Finally we found the man we were looking for. He had arrived at the market at 4 a.m. and together with a relative bought three cows, one small one and two medium sized ones. He had just sold the last one when we arrived. Kanylbek told me that the wholesaler sellers arrive at the market at 2 a.m.

“People like this man come very early and buy at low prices,” he told me. “Then they can resell the same animal within hours. The prices rise from the early morning until 9 or 10 a.m., then start to decrease again as sellers worry that they won’t make a sale. By noon or 2 everyone has gone home.”

This man had sold all three cows by shortly after eight and said that he rarely fails to sell what he has bought in the morning. He and a relative together made a $75 profit within several hours – not a bad business, but unfortunately it only happens one time a week.

It was really cold and we were ready to go, so we left the festive atmosphere to find a taxi. We found a taxi and while we waiting to get into the car, another Lada pulled up close by us. A group of men opened the trunk and pulled out a brown sheep.

Our driver told me that he and his father had come to the market today to sell two sheep. They planned to sell one for 2,000 ($50) and the other for 3,000 ($75) som.

“Why are you selling them?” I asked.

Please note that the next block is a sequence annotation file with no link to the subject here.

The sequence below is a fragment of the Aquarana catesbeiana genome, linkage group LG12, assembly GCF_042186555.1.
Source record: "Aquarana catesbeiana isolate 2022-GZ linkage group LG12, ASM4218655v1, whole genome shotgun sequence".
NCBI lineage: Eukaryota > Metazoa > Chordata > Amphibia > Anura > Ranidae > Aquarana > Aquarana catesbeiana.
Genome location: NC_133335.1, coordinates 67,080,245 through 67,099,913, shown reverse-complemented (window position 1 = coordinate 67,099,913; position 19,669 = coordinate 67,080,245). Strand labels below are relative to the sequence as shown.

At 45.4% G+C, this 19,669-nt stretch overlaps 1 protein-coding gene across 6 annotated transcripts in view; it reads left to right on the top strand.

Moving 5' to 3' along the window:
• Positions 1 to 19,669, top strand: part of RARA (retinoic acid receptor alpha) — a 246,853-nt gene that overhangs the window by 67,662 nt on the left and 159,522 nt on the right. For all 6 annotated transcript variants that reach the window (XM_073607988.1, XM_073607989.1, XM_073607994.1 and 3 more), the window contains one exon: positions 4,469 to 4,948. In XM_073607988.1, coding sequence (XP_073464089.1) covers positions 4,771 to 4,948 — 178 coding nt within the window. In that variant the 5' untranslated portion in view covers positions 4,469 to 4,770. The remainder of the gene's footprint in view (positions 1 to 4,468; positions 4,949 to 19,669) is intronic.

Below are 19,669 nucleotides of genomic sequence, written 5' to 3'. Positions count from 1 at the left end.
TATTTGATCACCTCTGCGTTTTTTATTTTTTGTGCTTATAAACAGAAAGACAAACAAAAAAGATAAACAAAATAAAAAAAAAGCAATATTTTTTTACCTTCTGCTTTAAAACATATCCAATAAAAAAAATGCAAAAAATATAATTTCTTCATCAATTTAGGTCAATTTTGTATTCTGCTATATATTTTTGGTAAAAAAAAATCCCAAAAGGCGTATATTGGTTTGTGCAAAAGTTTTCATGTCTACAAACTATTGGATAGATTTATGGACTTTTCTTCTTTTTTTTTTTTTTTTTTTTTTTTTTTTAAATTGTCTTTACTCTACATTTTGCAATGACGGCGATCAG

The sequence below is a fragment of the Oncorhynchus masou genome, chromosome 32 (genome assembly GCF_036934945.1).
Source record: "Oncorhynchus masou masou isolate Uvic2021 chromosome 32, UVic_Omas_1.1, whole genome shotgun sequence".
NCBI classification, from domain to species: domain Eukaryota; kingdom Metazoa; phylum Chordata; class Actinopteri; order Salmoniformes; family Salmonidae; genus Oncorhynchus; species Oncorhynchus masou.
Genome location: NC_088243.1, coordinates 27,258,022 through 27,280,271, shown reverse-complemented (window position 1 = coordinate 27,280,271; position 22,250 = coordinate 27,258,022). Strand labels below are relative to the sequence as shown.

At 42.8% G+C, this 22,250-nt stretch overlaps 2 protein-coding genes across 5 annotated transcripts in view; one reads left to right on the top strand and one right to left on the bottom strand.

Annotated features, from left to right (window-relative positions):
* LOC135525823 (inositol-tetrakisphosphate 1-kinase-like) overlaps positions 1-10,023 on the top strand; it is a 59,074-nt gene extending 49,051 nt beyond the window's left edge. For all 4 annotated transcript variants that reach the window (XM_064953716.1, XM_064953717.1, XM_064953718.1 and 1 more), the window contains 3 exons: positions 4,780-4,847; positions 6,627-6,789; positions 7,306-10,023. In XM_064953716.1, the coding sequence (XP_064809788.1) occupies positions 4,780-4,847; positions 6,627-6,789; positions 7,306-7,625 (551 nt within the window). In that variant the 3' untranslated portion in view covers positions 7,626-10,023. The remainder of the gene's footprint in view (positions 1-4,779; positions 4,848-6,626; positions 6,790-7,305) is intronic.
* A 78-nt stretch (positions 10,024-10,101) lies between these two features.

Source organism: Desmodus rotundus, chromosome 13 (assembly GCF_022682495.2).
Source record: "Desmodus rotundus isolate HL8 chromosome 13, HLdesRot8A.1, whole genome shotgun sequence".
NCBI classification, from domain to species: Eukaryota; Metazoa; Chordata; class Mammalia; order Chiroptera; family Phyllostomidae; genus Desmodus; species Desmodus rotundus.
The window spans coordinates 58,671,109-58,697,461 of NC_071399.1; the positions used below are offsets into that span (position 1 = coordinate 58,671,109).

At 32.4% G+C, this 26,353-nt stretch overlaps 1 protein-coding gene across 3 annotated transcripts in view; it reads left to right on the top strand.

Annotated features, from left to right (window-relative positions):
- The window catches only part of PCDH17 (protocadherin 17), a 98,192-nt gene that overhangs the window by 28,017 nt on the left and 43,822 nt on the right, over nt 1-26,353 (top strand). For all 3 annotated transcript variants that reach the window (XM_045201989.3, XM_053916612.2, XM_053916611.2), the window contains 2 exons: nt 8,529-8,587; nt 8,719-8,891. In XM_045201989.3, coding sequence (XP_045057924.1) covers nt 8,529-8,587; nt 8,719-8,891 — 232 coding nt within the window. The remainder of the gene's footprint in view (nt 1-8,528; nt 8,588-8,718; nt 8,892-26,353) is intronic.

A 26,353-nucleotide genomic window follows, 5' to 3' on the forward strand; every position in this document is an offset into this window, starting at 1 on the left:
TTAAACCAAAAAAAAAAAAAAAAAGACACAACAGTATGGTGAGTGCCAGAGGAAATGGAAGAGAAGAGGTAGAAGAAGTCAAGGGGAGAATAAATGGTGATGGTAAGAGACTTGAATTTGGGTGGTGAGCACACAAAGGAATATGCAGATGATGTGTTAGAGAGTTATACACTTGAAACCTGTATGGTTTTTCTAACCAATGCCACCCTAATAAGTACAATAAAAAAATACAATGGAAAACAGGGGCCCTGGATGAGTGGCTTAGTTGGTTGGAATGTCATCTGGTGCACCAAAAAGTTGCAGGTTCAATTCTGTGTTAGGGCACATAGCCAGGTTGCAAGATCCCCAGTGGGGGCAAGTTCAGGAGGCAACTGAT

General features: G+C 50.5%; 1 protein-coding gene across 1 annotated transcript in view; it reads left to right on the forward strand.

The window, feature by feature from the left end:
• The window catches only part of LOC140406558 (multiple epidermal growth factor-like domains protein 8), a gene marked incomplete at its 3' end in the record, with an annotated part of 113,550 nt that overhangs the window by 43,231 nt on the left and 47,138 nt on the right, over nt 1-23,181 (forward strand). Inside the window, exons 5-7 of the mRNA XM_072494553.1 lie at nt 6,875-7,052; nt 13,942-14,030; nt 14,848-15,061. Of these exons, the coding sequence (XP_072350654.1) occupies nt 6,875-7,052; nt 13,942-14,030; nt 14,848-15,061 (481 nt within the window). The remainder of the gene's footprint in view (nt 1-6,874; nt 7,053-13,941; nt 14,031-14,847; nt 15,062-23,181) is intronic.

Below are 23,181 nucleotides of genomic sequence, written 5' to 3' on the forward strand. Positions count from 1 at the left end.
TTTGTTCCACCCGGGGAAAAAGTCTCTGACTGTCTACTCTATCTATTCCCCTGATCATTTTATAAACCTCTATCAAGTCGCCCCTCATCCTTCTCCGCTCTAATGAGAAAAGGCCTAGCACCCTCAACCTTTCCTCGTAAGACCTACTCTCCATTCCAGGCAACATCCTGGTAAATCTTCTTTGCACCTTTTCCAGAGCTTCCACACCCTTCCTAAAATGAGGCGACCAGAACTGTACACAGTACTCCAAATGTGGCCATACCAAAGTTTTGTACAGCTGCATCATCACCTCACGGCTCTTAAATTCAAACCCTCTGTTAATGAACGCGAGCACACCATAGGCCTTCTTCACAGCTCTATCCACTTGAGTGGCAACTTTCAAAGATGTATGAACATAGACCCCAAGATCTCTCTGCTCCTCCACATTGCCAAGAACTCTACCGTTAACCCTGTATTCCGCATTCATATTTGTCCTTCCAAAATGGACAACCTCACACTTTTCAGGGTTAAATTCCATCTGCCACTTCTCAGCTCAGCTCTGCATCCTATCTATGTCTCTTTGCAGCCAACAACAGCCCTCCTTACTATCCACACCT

“Because we need money at home. We went as guests to people’s homes. And when we do that, we tend to spend a lot of money, 1,000, 2000… I took a loan and now I need to return it.”

In addition to his work as a taxi driver, he keeps 50 sheep (“not bad” as he described it). I’m starting to gain a new respect for the investment value of livestock.


Anonymous said...

Glad to see you back to posting, JJ. Your entries of the 4th and 5th inst. did not appear until the 14th; I don't know if the delay was yours, or email's, or Blogger's.

I'd like to read the story of the bride-thefts that happened at your workplace in Osh. Were these true abductions or were the girls complicit? How did they turn out?

Was the Przhevalski you mention the same guy after whom a small species of wild horse is named?

jj said...

Yes, this was the same guy who discovered a small predecessor to the modern horse, a type of horse now named after him.

About the stealings among employees, this is what I've heard so far. One Osh male stole another female who he'd been dating at least several months. I've heard her family didn't have enough money to pay the dowry (which is not required when a woman is stolen). While she may not have known she was about to be stolen, she probably wasn't against marrying this guy. I've also heard she is now pregnant. I'm hoping to see if I can talk to the male and female directly about this at some point to learn more about it.

The second case was a male employee in Osh who stole a female worker in Jalal-Abat (a town about 3 hours to the north of Osh). My colleague in Jalal-Abat said the theft was a complete surprise and she was upset to have lost an employee without notice. According to her, the male and female knew each other when they both worked in Osh, but they weren't dating. The female then moved to Jalal-Abat. "He must have missed her," my colleague said. "Because when he found out that she was going to attend a wedding in Osh, he planned to steal her that evening." In this case, I think the woman might not have wanted to marry this guy.

I also heard of a third case that happened in the last few months, a female employee stolen by someone who works in a different department. I don't know any details of that case.